Later, Mr de Vink met ‘the se­nior Deloitte’s per­son on the BCCI liq­ui­da­tion’, Brian Smouha, and told him he was un­der the im­pres­sion Good­win led the oper­a­tion. He says: ‘I’ll never for­get his face. With­out say­ing a word, Brian con­veyed the im­pres­sion he’d never heard any­thing so ridicu­lous in all his life.’

Whether his cre­den­tials were fab­ri­cated or not, Good­win be­came Cly­des­dale Bank’s deputy chief ex­ec­u­tive in 1995. But within days of his ar­rival at the head of­fice in Glas­gow, he had ‘alien­ated al­most the en­tire man­age­ment team’.

When he was pro­moted to the top job in 1996, aged 37, his ob­ses­sion with tidi­ness and decor be­came in­creas­ingly ev­i­dent.

The book re­veals: ‘One day, he forced a group of se­nior man­agers on to their hands and knees to pluck weeds from the car park.’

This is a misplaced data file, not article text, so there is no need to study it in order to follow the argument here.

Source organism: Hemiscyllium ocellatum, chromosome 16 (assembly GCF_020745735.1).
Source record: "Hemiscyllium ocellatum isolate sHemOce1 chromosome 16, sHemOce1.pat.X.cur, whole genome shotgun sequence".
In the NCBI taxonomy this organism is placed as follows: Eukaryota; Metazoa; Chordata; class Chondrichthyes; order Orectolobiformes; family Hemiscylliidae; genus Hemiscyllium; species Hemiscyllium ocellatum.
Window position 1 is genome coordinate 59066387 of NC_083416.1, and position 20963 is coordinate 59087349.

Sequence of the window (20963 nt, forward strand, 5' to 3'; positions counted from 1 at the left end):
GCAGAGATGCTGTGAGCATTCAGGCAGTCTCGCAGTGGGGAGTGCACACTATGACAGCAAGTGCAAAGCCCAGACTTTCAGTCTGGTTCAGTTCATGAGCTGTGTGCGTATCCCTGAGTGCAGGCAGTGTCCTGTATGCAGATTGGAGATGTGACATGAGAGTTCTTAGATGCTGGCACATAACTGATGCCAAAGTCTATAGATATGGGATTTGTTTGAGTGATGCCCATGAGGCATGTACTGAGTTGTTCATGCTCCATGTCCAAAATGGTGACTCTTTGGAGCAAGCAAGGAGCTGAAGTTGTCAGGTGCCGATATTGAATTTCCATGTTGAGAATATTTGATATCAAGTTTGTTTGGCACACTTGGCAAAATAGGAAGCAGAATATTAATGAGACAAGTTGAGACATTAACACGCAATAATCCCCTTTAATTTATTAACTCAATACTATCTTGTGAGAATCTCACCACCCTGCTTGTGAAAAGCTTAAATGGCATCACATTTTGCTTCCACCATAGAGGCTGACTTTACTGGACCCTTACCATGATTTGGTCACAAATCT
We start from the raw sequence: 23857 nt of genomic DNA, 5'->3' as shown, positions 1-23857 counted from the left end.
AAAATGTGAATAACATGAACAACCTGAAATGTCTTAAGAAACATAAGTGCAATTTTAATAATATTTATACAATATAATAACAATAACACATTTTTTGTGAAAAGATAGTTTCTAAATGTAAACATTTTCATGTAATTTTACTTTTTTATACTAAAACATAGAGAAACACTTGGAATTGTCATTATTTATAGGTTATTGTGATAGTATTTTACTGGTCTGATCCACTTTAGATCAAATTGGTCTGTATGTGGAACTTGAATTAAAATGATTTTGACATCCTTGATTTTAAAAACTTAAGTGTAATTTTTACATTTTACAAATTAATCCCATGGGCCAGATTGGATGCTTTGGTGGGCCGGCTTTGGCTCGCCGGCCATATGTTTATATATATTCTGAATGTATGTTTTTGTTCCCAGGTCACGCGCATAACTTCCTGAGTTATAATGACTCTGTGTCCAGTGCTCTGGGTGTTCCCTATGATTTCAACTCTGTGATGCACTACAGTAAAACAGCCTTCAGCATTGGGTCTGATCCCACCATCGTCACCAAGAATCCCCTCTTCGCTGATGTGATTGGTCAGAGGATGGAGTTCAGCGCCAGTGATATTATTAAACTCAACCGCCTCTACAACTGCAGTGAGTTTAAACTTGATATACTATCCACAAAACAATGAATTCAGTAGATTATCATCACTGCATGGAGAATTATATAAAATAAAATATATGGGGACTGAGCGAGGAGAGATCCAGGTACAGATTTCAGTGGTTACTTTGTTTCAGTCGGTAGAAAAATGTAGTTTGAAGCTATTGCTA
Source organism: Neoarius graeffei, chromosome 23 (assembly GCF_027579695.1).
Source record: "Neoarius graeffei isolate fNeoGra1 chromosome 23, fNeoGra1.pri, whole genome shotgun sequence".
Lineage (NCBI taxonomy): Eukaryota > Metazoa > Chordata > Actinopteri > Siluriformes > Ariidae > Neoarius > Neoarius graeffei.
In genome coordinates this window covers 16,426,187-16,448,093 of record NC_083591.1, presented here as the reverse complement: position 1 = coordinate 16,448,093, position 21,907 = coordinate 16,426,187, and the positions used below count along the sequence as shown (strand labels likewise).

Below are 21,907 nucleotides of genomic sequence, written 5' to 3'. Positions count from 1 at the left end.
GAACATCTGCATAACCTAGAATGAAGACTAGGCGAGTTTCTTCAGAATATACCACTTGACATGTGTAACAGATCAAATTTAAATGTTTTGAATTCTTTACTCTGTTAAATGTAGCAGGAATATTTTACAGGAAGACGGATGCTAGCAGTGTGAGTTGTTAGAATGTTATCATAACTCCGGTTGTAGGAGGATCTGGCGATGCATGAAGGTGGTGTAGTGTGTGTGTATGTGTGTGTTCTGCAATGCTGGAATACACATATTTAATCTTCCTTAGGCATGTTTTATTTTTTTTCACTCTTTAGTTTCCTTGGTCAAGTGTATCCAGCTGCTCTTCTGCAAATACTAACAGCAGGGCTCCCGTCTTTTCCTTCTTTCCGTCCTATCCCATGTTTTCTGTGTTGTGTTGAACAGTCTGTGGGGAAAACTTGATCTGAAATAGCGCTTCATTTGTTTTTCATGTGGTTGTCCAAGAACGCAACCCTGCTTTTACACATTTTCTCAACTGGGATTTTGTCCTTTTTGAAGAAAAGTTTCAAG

De­spite a fix­a­tion with workplace minu­tiae, his ex­tracur­ric­u­lar ac­tiv­i­ties were on a far grander scale.

In 2002, two years af­ter Good­win be­came RBS chief ex­ec­u­tive, the bank bought a £20 mil­lion Das­sault Fal­con 900EX ex­ec­u­tive jet.

Ac­cord­ing to Shred­ded, so great was Good­win and his wife’s per­sonal use of the plane that he found him­self in a row with the In­land Rev­enue, which claimed it should be re­garded as a ‘ben­e­fit in kind’ – adding tens of thou­sands of pounds to their per­sonal tax bills. The book says: ‘To avoid this, ex-in­sid­ers claim the bank trans­ferred own­er­ship of the jet from the Royal Bank of Scot­land Group to RBS’s Lom­bard Avi­a­tion leas­ing sub­sidiary.

‘This gave the im­pres­sion the Fal­con was not just a per­sonal play­thing for the chief ex­ec­u­tive.’

In June 2005, Good­win was said to have driven a £195,000 Lam­borgh­ini Mur­cielago at the Good­wood Fes­ti­val of Speed in West Sus­sex, but mis­judged a cor­ner and hit a crash bar­rier. The book says: ‘The brand new Lam­borgh­ini ended up on its roof, caus­ing £60,000 of dam­age.’ It claims Lam­borgh­ini and RBS staff were told to keep the crash quiet.